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New Order: A Decluttering Handbook for Creative Folks (and Everyone Else) Paperback – Illustrated, January 12, 2016
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“Less stuff. Less paper. Less digital. These are some of the ingredients for a decluttered life to be found in New Order.”—Los Angeles Times
“New Order seriously changed my life.”—Emily Deschanel
“Fay Wolf is some kind of superhero.”—Jesse Tyler Ferguson
“Full of millennially minded tips that will help you clean-attack your space.”—Refinery29
“The KonMari alternative you’ve been waiting for . . . [Wolf’s] approach is about reducing chaos so you can focus on more important things, like creative pursuits. . . . The New Order method resonates with me.”—PopSugar
“Fay Wolf is living proof that being highly organized doesn’t have to mean being sterile and rigid.”—Apartment Therapy
“Her message is about fun and freedom, rather than healing and fixing.”—The Guardian
“How can one possibly be productive when faced with so many obligations? Enter: The Triangle of Productivity.”—InStyle
“A smart, accessible, sensitive and charming book about clutter.”—Hello Giggles
“Wolf has helped individuals clean out and create space in their lives for decades . . . and now she’s sharing her best tips with the world in this book.”—Romper
About the Author
- Item Weight : 9.6 ounces
- Paperback : 208 pages
- ISBN-10 : 1101886196
- ISBN-13 : 978-1101886199
- Dimensions : 6.98 x 0.51 x 6.99 inches
- Publisher : Ballantine Books; Illustrated edition (January 12, 2016)
- Language: : English
- Best Sellers Rank: #289,389 in Books (See Top 100 in Books)
- Customer Reviews:
Top reviews from the United States
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I opened the book just to thumb through it so I could tell her I liked it and LITERALLY (and I do mean that word literally) 5 minutes later, the book was on the coffee table and I was riffling through my book cases removing lots of my old theatre plays that I haven't touched in 16+ years. Fay has a way of framing decluttering that's inspired and truly inspiring. In essence, if you're holding on to tons and tons of things from your past, then there's little to no room for your future. In truth, I've not been a theatre actor in YEARS. I'm transitioning into being a film and TV director. But all of my film and TV directing books where in a pile way under my desk because I had no room on my shelves for them. In minutes of thumbing thru Fay's book, I realized holding on to my past was literally in the way of the future I'm creating for myself. (Side note: I didn't get rid of all the plays... and Fay would back me up on this...because a FEW of them still have sentimental value for me. She's all about keeping what's important to you. Just not FIVE shelves of "important")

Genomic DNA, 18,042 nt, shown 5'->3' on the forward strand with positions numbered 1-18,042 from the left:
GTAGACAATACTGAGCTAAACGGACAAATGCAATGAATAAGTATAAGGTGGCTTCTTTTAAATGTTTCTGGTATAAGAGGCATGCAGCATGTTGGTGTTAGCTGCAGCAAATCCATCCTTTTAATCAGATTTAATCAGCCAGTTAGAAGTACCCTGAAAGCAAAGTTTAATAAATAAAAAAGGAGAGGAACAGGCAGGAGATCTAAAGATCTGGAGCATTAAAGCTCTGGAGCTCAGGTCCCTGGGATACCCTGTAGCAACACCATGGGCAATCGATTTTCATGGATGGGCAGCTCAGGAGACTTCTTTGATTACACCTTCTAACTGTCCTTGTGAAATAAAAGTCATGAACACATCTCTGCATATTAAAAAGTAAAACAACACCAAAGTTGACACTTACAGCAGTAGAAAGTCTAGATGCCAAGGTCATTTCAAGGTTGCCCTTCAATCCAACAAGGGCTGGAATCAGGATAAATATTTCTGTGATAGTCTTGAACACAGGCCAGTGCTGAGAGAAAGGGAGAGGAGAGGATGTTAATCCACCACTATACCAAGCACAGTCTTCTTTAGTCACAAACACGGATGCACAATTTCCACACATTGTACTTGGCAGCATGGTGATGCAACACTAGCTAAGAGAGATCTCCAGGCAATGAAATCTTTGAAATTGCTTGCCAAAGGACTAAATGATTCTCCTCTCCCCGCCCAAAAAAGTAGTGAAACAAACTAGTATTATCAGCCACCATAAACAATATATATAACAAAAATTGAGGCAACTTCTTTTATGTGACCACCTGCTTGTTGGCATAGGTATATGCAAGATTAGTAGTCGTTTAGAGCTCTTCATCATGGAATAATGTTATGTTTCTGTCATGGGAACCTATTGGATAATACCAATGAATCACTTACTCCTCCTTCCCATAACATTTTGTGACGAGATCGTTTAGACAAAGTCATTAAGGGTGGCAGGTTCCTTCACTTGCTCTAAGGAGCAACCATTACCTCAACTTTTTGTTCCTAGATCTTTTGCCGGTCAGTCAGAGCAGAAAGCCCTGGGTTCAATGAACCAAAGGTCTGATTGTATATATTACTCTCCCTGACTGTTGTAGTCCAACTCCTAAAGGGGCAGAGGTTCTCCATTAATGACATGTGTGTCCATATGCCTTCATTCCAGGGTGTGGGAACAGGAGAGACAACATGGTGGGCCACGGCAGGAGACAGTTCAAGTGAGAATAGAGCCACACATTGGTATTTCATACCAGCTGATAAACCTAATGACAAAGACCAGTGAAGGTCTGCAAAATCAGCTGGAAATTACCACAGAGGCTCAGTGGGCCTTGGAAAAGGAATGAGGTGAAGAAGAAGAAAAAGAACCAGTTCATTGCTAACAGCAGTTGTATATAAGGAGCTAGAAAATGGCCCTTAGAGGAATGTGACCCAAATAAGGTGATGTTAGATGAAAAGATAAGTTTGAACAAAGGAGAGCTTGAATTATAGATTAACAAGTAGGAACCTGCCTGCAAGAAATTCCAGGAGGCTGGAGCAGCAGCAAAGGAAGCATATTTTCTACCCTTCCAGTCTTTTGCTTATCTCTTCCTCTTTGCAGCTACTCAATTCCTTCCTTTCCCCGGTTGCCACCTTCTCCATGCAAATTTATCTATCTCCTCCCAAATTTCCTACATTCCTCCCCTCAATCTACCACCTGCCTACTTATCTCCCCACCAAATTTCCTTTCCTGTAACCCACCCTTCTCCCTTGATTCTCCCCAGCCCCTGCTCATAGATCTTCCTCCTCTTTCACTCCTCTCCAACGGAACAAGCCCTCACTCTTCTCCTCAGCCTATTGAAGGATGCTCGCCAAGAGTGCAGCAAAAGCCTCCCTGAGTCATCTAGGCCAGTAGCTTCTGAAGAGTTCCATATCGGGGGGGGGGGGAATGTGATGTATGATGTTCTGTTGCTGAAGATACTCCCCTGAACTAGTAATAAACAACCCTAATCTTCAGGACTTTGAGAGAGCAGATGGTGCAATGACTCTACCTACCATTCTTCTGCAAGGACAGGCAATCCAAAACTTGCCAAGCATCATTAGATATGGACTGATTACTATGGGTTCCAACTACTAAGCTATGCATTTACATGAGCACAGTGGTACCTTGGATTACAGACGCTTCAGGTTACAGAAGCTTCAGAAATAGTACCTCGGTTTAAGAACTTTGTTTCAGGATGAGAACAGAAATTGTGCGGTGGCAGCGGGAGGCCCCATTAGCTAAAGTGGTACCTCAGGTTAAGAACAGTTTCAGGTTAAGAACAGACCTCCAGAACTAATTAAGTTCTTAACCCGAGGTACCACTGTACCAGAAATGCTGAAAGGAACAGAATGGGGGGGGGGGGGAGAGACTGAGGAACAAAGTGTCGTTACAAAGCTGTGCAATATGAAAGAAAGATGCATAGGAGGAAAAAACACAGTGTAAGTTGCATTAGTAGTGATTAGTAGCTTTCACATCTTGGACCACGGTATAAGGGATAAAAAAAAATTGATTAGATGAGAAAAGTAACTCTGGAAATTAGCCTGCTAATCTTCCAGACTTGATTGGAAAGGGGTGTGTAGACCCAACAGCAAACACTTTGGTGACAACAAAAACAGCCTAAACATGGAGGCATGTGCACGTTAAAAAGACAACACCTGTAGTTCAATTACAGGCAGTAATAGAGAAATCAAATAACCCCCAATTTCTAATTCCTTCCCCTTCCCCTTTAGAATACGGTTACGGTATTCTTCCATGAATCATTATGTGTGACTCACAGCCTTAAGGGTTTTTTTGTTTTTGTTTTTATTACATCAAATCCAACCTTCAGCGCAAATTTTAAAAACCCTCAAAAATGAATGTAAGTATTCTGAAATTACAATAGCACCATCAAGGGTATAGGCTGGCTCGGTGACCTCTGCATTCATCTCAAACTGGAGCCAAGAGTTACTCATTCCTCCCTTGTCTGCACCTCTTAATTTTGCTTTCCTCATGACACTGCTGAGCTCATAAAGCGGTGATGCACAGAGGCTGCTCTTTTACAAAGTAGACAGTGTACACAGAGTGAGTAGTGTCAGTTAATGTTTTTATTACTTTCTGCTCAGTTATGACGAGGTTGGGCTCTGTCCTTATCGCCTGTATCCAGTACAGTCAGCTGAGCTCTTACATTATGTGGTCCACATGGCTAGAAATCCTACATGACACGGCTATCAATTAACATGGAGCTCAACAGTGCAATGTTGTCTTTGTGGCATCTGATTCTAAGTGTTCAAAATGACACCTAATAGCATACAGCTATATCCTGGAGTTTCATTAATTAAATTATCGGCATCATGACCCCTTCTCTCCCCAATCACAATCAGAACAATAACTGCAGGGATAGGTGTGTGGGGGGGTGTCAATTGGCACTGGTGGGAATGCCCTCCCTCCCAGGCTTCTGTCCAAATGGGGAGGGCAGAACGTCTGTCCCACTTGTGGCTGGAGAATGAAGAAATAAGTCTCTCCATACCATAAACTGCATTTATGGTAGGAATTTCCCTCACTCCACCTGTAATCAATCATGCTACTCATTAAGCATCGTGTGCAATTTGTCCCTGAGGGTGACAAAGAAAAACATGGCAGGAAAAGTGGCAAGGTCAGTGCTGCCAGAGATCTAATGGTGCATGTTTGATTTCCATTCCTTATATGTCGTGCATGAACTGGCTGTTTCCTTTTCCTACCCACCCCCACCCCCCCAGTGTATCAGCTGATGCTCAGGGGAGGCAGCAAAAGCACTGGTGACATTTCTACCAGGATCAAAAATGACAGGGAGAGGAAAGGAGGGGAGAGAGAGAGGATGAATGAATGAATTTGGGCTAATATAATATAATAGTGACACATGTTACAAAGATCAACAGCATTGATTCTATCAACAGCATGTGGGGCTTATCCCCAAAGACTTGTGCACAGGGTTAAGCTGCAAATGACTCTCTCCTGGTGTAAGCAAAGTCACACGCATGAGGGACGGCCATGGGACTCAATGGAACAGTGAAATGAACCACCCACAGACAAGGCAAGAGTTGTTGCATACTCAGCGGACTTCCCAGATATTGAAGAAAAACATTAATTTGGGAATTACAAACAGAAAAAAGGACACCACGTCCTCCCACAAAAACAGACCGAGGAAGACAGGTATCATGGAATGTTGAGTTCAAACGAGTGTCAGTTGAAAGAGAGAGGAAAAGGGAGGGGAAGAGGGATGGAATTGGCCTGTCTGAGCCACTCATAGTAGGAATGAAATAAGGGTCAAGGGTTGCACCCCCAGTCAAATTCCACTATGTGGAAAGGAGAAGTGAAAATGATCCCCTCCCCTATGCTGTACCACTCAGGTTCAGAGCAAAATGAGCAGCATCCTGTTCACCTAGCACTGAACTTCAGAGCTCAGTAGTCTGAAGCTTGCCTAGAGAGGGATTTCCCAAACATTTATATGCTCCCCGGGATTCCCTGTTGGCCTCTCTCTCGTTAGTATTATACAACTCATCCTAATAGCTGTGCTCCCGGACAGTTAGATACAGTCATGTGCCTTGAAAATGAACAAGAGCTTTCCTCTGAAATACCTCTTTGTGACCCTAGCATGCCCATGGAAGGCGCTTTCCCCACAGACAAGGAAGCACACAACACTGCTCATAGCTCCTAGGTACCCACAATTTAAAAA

I still have not finished New Order. Every time I pick it up, I go thru another purge. Yesterday, I picked it up and the next thing I knew I was going thru an old stationary box filled with business cards. I didn't even know who half of these people where NOR what they did for a living. I got rid of half of them. (side note: Fay set me up with that box to put my business cards in about 9 years ago. FAY- I KNOW I should put all of the contact info from those cards into my computer and get rid of ALL the cards... But like you said, Small Steps, right?! :-)
You can not HELP but be moved to action by this book.
And that is the honest to God truth.
I strongly prefer this approach to the Japanese approach, mostly because this approach is more gradual and forgiving. The Japanese book simply set the bar too high for the likes of me. With this book and its lower standards, I'm actually making some progress for the first time. Also,this one's a great source of app recommendations, and it also covers electronic decluttering.
Top reviews from other countries
Fay mentions the three box system (give away, throw away and put away) but also suggests being creative with it. I found this approach intriguing because my problem with the three box method (as a creative) is which box to choose. For example an old skirt could be given away or put away in my studio to be turned into a lampshade. In addition putting things away is a problem in its own right when Every drawer, shelf and cupboard is stuffed with stuff I might need for a creative project!
So, using Fay's suggestions, I devised a more personal approach. I labelled two boxes 'good stuff' and 'annoying stuff'. This method worked better. For example Annoying Stuff included decent leather boots that I've hung on to for years. They are annoying because they are frumpy. This time I put them in the annoying pile and (to my astonishment) found myself driving with a car full of annoying junk to donate to charity. I felt drunk with glee.
Another good thing is Fay's section on filing. She includes photos so we creatives can actually SEE how to do it. I immediately saw the reason why it goes wrong when I use 'normal' filing methods. Subsequently I've copied her method and filed loads of paperwork. I feel very smug about my tidy files.
So in summary I think this book can stimulate creative thinkers into finding solutions for organising and decluttering.